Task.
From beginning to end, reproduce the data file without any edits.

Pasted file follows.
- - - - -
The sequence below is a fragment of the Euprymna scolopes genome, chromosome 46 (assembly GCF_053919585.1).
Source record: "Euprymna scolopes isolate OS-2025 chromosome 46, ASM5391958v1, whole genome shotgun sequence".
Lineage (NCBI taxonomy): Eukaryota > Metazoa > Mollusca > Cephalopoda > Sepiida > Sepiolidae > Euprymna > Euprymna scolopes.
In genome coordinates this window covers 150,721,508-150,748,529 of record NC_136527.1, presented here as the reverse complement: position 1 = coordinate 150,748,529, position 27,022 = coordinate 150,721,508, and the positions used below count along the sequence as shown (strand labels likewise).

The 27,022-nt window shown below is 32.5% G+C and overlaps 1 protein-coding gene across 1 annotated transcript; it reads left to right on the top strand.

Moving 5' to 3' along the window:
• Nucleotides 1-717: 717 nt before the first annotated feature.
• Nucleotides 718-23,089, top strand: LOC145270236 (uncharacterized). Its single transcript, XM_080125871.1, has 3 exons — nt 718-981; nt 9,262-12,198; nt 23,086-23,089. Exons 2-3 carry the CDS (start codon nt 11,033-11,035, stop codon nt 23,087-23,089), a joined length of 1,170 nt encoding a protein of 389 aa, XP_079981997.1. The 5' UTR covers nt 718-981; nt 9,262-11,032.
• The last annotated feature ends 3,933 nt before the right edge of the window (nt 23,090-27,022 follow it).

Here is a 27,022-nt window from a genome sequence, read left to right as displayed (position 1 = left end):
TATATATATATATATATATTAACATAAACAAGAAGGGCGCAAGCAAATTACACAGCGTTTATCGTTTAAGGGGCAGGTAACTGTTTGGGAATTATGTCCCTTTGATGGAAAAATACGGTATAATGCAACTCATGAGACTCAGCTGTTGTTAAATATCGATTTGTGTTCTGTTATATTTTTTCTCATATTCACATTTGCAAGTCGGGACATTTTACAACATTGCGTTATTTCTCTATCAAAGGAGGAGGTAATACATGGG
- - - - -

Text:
The sequence below is a fragment of the Euprymna scolopes genome, chromosome 46 (assembly GCF_053919585.1).
Source record: "Euprymna scolopes isolate OS-2025 chromosome 46, ASM5391958v1, whole genome shotgun sequence".
Lineage (NCBI taxonomy): Eukaryota > Metazoa > Mollusca > Cephalopoda > Sepiida > Sepiolidae > Euprymna > Euprymna scolopes.
In genome coordinates this window covers 150,721,508-150,748,529 of record NC_136527.1, presented here as the reverse complement: position 1 = coordinate 150,748,529, position 27,022 = coordinate 150,721,508, and the positions used below count along the sequence as shown (strand labels likewise).

The 27,022-nt window shown below is 32.5% G+C and overlaps 1 protein-coding gene across 1 annotated transcript; it reads left to right on the top strand.

Moving 5' to 3' along the window:
• Nucleotides 1-717: 717 nt before the first annotated feature.
• Nucleotides 718-23,089, top strand: LOC145270236 (uncharacterized). Its single transcript, XM_080125871.1, has 3 exons — nt 718-981; nt 9,262-12,198; nt 23,086-23,089. Exons 2-3 carry the CDS (start codon nt 11,033-11,035, stop codon nt 23,087-23,089), a joined length of 1,170 nt encoding a protein of 389 aa, XP_079981997.1. The 5' UTR covers nt 718-981; nt 9,262-11,032.
• The last annotated feature ends 3,933 nt before the right edge of the window (nt 23,090-27,022 follow it).

Here is a 27,022-nt window from a genome sequence, read left to right as displayed (position 1 = left end):
TATATATATATATATATATTAACATAAACAAGAAGGGCGCAAGCAAATTACACAGCGTTTATCGTTTAAGGGGCAGGTAACTGTTTGGGAATTATGTCCCTTTGATGGAAAAATACGGTATAATGCAACTCATGAGACTCAGCTGTTGTTAAATATCGATTTGTGTTCTGTTATATTTTTTCTCATATTCACATTTGCAAGTCGGGACATTTTACAACATTGCGTTATTTCTCTATCAAAGGAGGAGGTAATACATGGG